Unpatched Squid Servers Exposed to DoS, Code Execution Attacks

Squid Server

Multiple versions of the Squid web proxy cache server built with Basic Authentication features are currently vulnerable to code execution and denial-of-service (DoS) attacks triggered by the exploitation of a heap buffer overflow security flaw.

The vulnerability present in Squid 4.0.23 through 4.7 is caused by incorrect buffer management which renders vulnerable installations to “a heap overflow and possible remote code execution attack when processing HTTP Authentication credentials.”

“When checking Basic Authentication with HttpHeader::getAuth, Squid uses a global buffer to store the decoded data,” says MITRE’s description of the vulnerability. “Squid does not check that the decoded length isn’t greater than the buffer, leading to a heap-based buffer overflow with user controlled data.”

The web proxy development team patched the error with the release of Squid 4.8 on July 9.

Some unpatched servers are vulnerable to assaults

The flaw that was monitored as CVE-2019-12527 with a high severity CVSS v3.0. base score of 8.8 could be exploited by remote unauthenticated assailants, by sending a specific application to any target server to either execute arbitrary code or causing Squid to crash, triggering a DoS status.

“A remote attacker is able to exploit this vulnerability by sending a manufactured HTTP application to the target server,” explains the Trend Micro Research Team in a CVE-2019-12527 write-up.

“The successful exploitation will allow the attacker to perform arbitrary code with the server privileges, whilst a failed assault will cause the server method to end abnormally.” Luckily, according to the Squid safety team’s safety advertisement of 12 July following patching, “the problem is restricted to traffic accessing accounts of the Squid Cache Manager.

Number of unpatched Squid 4_7 servers by country

Get into the Cyber Security Career now!

Number of unpatched Squid 4.7 servers by country

The Squid Security Advisory advises the following workarounds for uncontrollable servers:

Deny ftp:// protocol URLs being proxied and Cache Manager report access to all clients:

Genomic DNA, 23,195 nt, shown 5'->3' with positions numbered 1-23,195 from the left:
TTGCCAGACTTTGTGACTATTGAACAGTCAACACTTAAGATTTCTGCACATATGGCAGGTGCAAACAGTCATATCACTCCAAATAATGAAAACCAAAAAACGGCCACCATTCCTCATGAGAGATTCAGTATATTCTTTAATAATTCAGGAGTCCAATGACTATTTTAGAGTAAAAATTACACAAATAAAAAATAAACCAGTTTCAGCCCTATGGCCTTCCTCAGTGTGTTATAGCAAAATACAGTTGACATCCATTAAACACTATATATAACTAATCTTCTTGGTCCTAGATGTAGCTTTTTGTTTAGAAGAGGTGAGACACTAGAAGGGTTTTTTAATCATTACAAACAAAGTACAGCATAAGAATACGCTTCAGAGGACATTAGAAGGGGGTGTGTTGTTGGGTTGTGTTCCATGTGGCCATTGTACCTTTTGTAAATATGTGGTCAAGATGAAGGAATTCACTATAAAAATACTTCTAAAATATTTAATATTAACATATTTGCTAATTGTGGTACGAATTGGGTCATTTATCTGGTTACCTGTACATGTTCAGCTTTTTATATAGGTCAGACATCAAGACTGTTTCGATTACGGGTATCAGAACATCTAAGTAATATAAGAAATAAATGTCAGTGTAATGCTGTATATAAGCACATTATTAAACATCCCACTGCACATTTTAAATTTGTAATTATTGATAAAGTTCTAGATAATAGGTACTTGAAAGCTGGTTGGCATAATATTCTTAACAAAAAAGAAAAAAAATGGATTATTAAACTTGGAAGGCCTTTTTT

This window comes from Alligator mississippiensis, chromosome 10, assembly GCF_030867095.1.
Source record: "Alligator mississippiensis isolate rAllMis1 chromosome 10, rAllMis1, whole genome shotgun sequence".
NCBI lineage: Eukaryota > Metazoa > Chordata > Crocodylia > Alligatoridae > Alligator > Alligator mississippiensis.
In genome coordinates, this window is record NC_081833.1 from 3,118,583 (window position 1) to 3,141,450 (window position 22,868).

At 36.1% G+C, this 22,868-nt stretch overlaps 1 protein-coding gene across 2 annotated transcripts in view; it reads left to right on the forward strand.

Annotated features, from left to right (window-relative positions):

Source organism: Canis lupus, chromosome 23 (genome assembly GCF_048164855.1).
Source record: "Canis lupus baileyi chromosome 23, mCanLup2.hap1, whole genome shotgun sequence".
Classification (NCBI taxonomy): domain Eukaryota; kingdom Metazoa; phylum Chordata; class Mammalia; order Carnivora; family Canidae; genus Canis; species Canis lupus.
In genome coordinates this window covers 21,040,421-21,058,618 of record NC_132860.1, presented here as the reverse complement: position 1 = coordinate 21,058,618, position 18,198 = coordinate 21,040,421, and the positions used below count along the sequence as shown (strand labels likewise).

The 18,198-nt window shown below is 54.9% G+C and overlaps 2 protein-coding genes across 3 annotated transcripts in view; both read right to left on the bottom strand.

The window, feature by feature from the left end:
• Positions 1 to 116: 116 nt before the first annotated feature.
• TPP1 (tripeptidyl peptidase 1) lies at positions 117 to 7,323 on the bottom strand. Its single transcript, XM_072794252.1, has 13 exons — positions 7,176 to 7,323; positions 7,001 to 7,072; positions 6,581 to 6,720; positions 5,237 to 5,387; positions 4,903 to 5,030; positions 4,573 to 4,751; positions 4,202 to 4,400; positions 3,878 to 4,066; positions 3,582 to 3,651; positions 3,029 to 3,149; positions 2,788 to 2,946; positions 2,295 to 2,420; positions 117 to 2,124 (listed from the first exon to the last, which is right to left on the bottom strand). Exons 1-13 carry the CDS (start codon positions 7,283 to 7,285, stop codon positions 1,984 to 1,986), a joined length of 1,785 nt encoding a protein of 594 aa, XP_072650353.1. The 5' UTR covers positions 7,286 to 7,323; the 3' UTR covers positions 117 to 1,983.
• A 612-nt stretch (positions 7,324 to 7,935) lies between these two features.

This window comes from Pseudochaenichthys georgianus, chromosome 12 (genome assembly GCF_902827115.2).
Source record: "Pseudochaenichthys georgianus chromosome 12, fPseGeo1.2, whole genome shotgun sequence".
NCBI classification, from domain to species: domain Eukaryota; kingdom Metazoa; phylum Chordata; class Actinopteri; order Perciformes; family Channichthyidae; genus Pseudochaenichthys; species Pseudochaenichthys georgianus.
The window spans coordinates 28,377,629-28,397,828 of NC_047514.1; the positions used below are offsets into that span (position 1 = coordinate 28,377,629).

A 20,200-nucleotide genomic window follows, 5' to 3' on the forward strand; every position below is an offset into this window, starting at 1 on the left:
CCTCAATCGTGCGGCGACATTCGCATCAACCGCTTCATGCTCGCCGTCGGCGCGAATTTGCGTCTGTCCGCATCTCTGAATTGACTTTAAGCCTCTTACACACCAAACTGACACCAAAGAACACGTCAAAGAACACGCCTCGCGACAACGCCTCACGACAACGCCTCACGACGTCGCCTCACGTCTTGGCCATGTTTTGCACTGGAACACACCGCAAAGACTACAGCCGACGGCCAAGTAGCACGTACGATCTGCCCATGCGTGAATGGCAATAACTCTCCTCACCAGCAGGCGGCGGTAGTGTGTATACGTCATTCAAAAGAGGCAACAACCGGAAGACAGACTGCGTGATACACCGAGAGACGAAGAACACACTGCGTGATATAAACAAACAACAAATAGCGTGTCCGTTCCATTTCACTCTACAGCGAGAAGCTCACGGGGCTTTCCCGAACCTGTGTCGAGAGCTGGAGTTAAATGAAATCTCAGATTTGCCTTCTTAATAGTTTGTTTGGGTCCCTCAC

acl FTP proto FTP
http_access deny FTP
http_access deny manager


Build Squid with –disable-auth-basic

Still vulnerable, two further flaws have been patched

Although the vulnerability was patched early in July, from a total of 2,776,255 exposed Squid servers that were discovered using the Shodan search engine, 31,576 still run 4.7 (the final susceptible release), with only 1,957 upgraded to 4.8 patched.

We have collected a list of all susceptible Squid variants and the present amount of servers with Shodan in the table below to get an idea of how many servers could be subjected to assaults.

Vulnerable version Number of exposed servers
4.7 31576
4.6 1314
4.5 108
4.4 7439
4.3 35
4.2 885
4.1 2244
4.0.25 4
4.0.24 78
4.0.23 294
Total number of unpatched servers 43977

While all of the more than 43,000 servers which have not been patched are susceptible, it can readily reach thousands depending on how many facilities with basic authentication characteristics have been installed.

The Squid 4.8 release also patched a critical flaw tracked as CVE-2019-12525, as found in Squid 3.3.9, 3.5.28, and 4.x, and Squid 2.x through 2.7.STABLE9, 3.x through 3.5.28, and CVE-2019-12529, and a medium severity through 4.7.

Remote attackers that exploit these two safety defects may crash the Squid target servers, causing a DoS status for all proxy customers.

“Squid is a high-performance proxy caching server for web clients, supporting FTP, gopher, and HTTP data objects,” says its wiki, “Squid handles all requests in a single, non-blocking, I/O-driven process over IPv4 or IPv6.”

“Squid keeps meta data and especially hot objects cached in RAM, caches DNS lookups, supports non-blocking DNS lookups, and implements negative caching of failed requests.”

Mark Funk
Mark Funk is an experienced information security specialist who works with enterprises to mature and improve their enterprise security programs. Previously, he worked as a security news reporter.